HC Deb 15 March 1994 vol 239 cc745-6 3.30 pm
Mr. Robert Ainsworth (Coventry, North-East)

I beg to move, That leave be given to bring in a Bill to require those who were responsible for polluting land to be responsible for its restoration and decontamination; and for connected purposes. The Bill is designed to ensure the remedying of contaminated land under the general principle of the polluter pays. The need for and the benefit of such legislation should be plain to all: the improvement of our environment in the immediate locality of the sites involved, the removal of obstacles to the redeveloping of derelict and contaminated land and thereby relieving pressure on green belt and virgin green field sites, and the insurance of not handing to future generations the responsibilities of our actions in a totally unreasonable and irresponsible manner.

My Bill would require a monitoring of current processes to ensure that contamination is avoided and minimised. It would require the treatment of contamination as it arises or, where appropriate, in a reasonable time scale of a site being vacant or a polluting process ceasing to operate. It would require the establishment and maintenance of a register of contaminated land to ensure that full information was available to potential purchasers, developers, local authorities and the public.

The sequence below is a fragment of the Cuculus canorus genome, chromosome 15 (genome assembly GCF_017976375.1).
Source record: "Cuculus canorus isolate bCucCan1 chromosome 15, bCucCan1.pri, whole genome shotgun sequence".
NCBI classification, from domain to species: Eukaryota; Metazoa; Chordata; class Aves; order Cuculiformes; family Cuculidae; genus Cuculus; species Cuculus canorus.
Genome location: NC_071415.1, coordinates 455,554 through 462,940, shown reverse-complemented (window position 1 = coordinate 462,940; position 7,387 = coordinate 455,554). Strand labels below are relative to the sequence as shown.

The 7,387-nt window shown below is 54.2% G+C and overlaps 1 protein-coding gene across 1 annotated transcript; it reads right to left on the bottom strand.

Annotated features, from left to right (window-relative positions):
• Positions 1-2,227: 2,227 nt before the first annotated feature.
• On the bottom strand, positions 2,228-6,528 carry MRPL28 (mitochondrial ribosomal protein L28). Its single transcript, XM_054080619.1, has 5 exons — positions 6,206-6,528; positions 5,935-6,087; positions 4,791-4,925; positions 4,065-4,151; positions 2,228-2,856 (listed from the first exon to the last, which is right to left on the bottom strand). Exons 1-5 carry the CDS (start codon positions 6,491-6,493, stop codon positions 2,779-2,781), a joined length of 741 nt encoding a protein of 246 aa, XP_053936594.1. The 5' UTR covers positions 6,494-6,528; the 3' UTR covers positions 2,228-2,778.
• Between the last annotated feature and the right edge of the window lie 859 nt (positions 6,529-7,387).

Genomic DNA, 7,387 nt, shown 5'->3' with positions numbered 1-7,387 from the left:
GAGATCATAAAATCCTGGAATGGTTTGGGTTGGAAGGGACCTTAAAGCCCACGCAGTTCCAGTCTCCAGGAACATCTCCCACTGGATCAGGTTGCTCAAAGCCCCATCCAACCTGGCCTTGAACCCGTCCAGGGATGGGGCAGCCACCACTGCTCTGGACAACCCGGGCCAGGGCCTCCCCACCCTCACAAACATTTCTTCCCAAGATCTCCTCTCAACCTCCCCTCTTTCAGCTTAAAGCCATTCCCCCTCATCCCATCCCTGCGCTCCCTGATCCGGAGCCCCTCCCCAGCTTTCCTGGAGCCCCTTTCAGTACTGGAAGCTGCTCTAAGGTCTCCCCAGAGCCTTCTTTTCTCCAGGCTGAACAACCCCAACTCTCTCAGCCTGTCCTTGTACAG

The necessity for such a Bill should be clear. The Government have repeatedly mouthed the slogan of "the polluter pays" and time and again they have run up to the fence and refused to jump it. In January 1990, the Environment Select Committee said: it is the responsibility of the polluters to restore land on surrender or to ensure that clean up will take place. It called for a code of practice to be implemented by the industry within two years and, failing that, for legislative action to be taken. Almost four years later, the Lords Committee on remedying environmental damage said that when one considers Government policy, It is quickly apparent that the polluter pays principle is providing no more than general indications of what might he desirable policy. The Government's recently released consultation paper "Paying For Our Past" shirks the issue entirely and effectively advocates the continuation of the status quo. It states: If unnecessarily early steps to treat land have to be taken, this may positively jeopardise wealth creation … Contamination on most sites can he safely left until an opportunity such as redevelopment arises. That, plus the Government's deregulation initiative, should be understood as the. clearest of signs that the Government will maintain the status quo. The green veil behind which they have sought to hide their policies has been exposed and has fallen, and we can now see clearly that the vested interests which caused many of the problems on the sites, and which in some cases continue to cause them, are to be protected.